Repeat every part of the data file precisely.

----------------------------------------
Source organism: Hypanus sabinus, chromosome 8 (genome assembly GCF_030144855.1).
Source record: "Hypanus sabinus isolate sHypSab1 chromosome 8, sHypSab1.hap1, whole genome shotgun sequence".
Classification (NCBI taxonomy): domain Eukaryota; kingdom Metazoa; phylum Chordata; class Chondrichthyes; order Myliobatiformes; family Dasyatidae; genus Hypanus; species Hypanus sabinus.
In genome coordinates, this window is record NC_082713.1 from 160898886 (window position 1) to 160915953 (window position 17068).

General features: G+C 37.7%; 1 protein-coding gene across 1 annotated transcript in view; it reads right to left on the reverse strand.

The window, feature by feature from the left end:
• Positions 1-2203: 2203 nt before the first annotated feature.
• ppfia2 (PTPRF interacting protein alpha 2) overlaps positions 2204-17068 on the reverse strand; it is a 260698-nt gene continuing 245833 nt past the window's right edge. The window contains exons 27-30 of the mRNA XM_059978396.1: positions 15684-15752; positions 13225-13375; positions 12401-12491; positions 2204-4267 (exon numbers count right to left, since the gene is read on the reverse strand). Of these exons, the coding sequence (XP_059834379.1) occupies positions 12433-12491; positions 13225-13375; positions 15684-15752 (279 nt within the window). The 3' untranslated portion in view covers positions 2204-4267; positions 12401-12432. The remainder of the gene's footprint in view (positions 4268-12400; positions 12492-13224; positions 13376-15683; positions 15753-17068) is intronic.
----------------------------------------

Source organism: Hypanus sabinus, chromosome 8 (genome assembly GCF_030144855.1).
Source record: "Hypanus sabinus isolate sHypSab1 chromosome 8, sHypSab1.hap1, whole genome shotgun sequence".
Classification (NCBI taxonomy): domain Eukaryota; kingdom Metazoa; phylum Chordata; class Chondrichthyes; order Myliobatiformes; family Dasyatidae; genus Hypanus; species Hypanus sabinus.
In genome coordinates, this window is record NC_082713.1 from 160898886 (window position 1) to 160915953 (window position 17068).

General features: G+C 37.7%; 1 protein-coding gene across 1 annotated transcript in view; it reads right to left on the reverse strand.

The window, feature by feature from the left end:
• Positions 1-2203: 2203 nt before the first annotated feature.
• ppfia2 (PTPRF interacting protein alpha 2) overlaps positions 2204-17068 on the reverse strand; it is a 260698-nt gene continuing 245833 nt past the window's right edge. The window contains exons 27-30 of the mRNA XM_059978396.1: positions 15684-15752; positions 13225-13375; positions 12401-12491; positions 2204-4267 (exon numbers count right to left, since the gene is read on the reverse strand). Of these exons, the coding sequence (XP_059834379.1) occupies positions 12433-12491; positions 13225-13375; positions 15684-15752 (279 nt within the window). The 3' untranslated portion in view covers positions 2204-4267; positions 12401-12432. The remainder of the gene's footprint in view (positions 4268-12400; positions 12492-13224; positions 13376-15683; positions 15753-17068) is intronic.